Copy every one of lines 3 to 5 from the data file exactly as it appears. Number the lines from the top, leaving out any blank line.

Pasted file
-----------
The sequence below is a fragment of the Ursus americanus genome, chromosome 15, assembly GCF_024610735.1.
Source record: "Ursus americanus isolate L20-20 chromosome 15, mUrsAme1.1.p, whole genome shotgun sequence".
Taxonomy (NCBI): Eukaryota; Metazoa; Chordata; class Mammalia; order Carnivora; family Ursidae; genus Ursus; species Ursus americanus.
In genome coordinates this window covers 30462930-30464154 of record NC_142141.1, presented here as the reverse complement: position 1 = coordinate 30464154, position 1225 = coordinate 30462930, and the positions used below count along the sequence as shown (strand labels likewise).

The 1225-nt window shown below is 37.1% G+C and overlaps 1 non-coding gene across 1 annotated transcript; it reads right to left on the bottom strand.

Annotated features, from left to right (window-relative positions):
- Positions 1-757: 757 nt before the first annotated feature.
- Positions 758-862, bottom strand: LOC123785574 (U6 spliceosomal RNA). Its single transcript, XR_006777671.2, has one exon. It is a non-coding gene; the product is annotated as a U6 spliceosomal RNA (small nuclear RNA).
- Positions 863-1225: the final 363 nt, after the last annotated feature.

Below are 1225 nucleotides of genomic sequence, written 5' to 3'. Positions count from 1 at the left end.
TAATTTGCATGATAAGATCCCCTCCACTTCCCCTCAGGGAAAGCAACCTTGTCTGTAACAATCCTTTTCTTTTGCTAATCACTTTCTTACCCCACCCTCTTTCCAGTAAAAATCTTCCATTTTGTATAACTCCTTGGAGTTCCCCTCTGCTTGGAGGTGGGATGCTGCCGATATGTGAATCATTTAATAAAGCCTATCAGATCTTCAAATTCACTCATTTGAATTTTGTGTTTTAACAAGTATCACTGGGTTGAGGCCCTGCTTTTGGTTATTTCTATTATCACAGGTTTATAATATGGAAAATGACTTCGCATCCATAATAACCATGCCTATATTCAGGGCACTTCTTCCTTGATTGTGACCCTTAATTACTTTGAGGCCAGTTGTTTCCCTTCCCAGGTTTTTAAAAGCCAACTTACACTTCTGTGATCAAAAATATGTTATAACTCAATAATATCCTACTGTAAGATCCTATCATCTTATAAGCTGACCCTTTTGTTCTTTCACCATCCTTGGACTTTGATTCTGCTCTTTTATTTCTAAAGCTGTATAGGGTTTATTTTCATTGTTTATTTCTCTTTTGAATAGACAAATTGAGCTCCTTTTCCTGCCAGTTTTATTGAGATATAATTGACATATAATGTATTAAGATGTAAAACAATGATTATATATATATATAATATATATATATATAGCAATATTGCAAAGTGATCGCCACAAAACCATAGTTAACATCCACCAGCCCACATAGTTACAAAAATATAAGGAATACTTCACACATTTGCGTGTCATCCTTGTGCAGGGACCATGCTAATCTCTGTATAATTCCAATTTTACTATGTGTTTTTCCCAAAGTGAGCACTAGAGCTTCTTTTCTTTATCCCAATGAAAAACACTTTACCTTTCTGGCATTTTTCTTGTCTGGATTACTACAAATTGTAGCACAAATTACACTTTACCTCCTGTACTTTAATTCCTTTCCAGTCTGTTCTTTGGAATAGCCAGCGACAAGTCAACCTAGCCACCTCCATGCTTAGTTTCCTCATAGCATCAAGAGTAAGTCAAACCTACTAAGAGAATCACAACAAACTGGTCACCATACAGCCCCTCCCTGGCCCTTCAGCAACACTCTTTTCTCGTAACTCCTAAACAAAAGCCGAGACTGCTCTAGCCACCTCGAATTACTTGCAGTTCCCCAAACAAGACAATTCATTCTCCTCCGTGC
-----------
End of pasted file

Taxonomy (NCBI): Eukaryota; Metazoa; Chordata; class Mammalia; order Carnivora; family Ursidae; genus Ursus; species Ursus americanus.
In genome coordinates this window covers 30462930-30464154 of record NC_142141.1, presented here as the reverse complement: position 1 = coordinate 30464154, position 1225 = coordinate 30462930, and the positions used below count along the sequence as shown (strand labels likewise).

The 1225-nt window shown below is 37.1% G+C and overlaps 1 non-coding gene across 1 annotated transcript; it reads right to left on the bottom strand.